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The biggest advantage Dvorak has over Colemak is it comes standard on just about all OS, so in your case where you needed to type something urgent on a friends PC, you could have switched the keyboard layout in 1 minute and been fine.

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With my USB-2-USB device I switch in 1/2 a minute, and get Extend mappings as well! ;-)

*** Learn Colemak in 2–5 steps with Tarmak! ***
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MajorMajor said:

The biggest advantage Dvorak has over Colemak is it comes standard on just about all OS, so in your case where you needed to type something urgent on a friends PC, you could have switched the keyboard layout in 1 minute and been fine.

Well that's the theory, but in practice it's still a pain in the arse.

--
Physicians deafen our ears with the Honorificabilitudinitatibus of their heavenly Panacaea, their sovereign Guiacum.

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pinkyache said:

Well that's the theory, but in practice it's still a pain in the arse.

That is certainly true. Why would I do a 2 minute change to send a 5 minute email. What if I forget to change it back.. LOL...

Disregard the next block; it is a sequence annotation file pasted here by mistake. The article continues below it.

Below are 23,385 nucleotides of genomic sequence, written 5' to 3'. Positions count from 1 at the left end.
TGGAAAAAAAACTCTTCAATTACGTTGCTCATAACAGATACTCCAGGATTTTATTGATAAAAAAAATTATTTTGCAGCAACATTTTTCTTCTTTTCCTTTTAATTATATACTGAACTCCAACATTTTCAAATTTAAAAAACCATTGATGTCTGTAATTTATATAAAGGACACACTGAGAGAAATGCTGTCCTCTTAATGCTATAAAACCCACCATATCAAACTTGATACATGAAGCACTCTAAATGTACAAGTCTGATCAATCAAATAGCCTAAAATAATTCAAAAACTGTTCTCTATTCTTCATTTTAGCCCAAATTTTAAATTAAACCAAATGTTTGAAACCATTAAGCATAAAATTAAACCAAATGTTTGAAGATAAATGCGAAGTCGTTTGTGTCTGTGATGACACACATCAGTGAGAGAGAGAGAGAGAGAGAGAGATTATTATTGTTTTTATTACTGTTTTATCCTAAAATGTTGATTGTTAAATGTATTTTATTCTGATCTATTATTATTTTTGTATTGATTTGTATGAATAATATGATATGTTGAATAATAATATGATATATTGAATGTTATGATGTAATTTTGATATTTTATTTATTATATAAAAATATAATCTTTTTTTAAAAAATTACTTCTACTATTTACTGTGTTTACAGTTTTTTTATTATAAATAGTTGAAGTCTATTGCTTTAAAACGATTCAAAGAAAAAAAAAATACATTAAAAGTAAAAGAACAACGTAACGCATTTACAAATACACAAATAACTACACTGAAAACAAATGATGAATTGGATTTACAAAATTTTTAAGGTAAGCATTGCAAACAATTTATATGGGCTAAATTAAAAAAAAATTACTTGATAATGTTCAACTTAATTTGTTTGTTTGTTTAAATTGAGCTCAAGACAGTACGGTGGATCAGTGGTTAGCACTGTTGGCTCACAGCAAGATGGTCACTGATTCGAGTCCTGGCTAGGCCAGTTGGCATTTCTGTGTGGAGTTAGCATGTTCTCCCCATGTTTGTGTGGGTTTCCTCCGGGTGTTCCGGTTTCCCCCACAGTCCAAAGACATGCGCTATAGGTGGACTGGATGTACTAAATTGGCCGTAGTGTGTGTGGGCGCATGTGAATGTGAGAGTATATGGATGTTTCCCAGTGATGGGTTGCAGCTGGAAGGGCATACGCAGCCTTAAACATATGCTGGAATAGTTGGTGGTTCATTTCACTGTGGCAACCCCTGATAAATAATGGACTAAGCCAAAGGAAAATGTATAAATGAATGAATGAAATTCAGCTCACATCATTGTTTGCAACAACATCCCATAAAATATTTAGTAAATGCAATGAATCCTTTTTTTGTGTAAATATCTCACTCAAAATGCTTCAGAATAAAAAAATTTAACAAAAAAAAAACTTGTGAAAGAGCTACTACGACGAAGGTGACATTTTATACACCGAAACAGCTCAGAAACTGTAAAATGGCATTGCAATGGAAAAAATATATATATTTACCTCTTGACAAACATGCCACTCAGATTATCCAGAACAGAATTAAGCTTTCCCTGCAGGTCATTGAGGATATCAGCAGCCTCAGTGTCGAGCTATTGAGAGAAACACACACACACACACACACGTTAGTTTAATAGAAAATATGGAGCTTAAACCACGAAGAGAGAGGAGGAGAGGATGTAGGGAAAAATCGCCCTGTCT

QWERTY is not ideal and certainly not the easiest to get used to. However it is interesting that I did get used to QWERTY faster than the time it took me to learn Colemak. Maybe there was some muscle memory there or something.

I can say that I am finally making some progress on typing with QWERTY. We changed the keyboard on my office system to a DELL KB216p. Pretty nice keyboard. I do feel that my typing is faster and more controlled that using the other DELL keyboard came with the system.
At home I use an Apple A1243.. Absolutely love the tactile feel of that one. There were some people on Quora who suggest that I switch to a mechanical keyboard to increase my accuracy and speed. But when I tried my brother's RAZOR Gaming keyboard I felt my speed and accuracy were like almost nil. It wasn't comfortable for me. I prefer my Apple to that. The new DELL keyboard feels about the same the Apple which means that I am getting better with QWERTY far more easily now.
Right now my WPM is about an average of 36. I know that is not impressive, but it is quite fast for me. :)

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knightjp said:

But when I tried my brother's RAZOR Gaming keyboard I felt my speed and accuracy were like almost nil. It wasn't comfortable for me.